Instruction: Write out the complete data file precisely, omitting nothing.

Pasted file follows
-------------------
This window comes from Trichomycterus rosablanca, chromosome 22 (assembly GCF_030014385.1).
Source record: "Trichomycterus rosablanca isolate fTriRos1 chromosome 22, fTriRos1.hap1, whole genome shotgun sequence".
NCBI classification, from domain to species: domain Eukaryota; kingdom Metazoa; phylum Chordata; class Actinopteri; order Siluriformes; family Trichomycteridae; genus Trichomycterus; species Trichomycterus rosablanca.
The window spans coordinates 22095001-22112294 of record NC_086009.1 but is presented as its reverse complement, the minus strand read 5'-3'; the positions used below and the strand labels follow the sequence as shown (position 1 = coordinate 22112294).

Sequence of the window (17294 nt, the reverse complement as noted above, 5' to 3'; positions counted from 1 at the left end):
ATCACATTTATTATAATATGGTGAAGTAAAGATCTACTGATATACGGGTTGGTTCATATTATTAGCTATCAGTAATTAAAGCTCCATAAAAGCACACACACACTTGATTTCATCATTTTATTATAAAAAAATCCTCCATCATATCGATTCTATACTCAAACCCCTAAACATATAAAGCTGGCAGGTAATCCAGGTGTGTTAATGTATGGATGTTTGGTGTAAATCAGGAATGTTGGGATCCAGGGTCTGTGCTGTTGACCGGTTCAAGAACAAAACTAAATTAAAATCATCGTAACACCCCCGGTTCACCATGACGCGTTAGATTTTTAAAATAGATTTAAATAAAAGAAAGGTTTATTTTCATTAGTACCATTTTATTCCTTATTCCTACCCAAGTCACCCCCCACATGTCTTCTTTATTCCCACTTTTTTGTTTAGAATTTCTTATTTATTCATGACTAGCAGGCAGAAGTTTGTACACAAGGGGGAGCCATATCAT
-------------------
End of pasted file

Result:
This window comes from Trichomycterus rosablanca, chromosome 22 (assembly GCF_030014385.1).
Source record: "Trichomycterus rosablanca isolate fTriRos1 chromosome 22, fTriRos1.hap1, whole genome shotgun sequence".
NCBI classification, from domain to species: domain Eukaryota; kingdom Metazoa; phylum Chordata; class Actinopteri; order Siluriformes; family Trichomycteridae; genus Trichomycterus; species Trichomycterus rosablanca.
The window spans coordinates 22095001-22112294 of record NC_086009.1 but is presented as its reverse complement, the minus strand read 5'-3'; the positions used below and the strand labels follow the sequence as shown (position 1 = coordinate 22112294).

Sequence of the window (17294 nt, the reverse complement as noted above, 5' to 3'; positions counted from 1 at the left end):
ATCACATTTATTATAATATGGTGAAGTAAAGATCTACTGATATACGGGTTGGTTCATATTATTAGCTATCAGTAATTAAAGCTCCATAAAAGCACACACACACTTGATTTCATCATTTTATTATAAAAAAATCCTCCATCATATCGATTCTATACTCAAACCCCTAAACATATAAAGCTGGCAGGTAATCCAGGTGTGTTAATGTATGGATGTTTGGTGTAAATCAGGAATGTTGGGATCCAGGGTCTGTGCTGTTGACCGGTTCAAGAACAAAACTAAATTAAAATCATCGTAACACCCCCGGTTCACCATGACGCGTTAGATTTTTAAAATAGATTTAAATAAAAGAAAGGTTTATTTTCATTAGTACCATTTTATTCCTTATTCCTACCCAAGTCACCCCCCACATGTCTTCTTTATTCCCACTTTTTTGTTTAGAATTTCTTATTTATTCATGACTAGCAGGCAGAAGTTTGTACACAAGGGGGAGCCATATCAT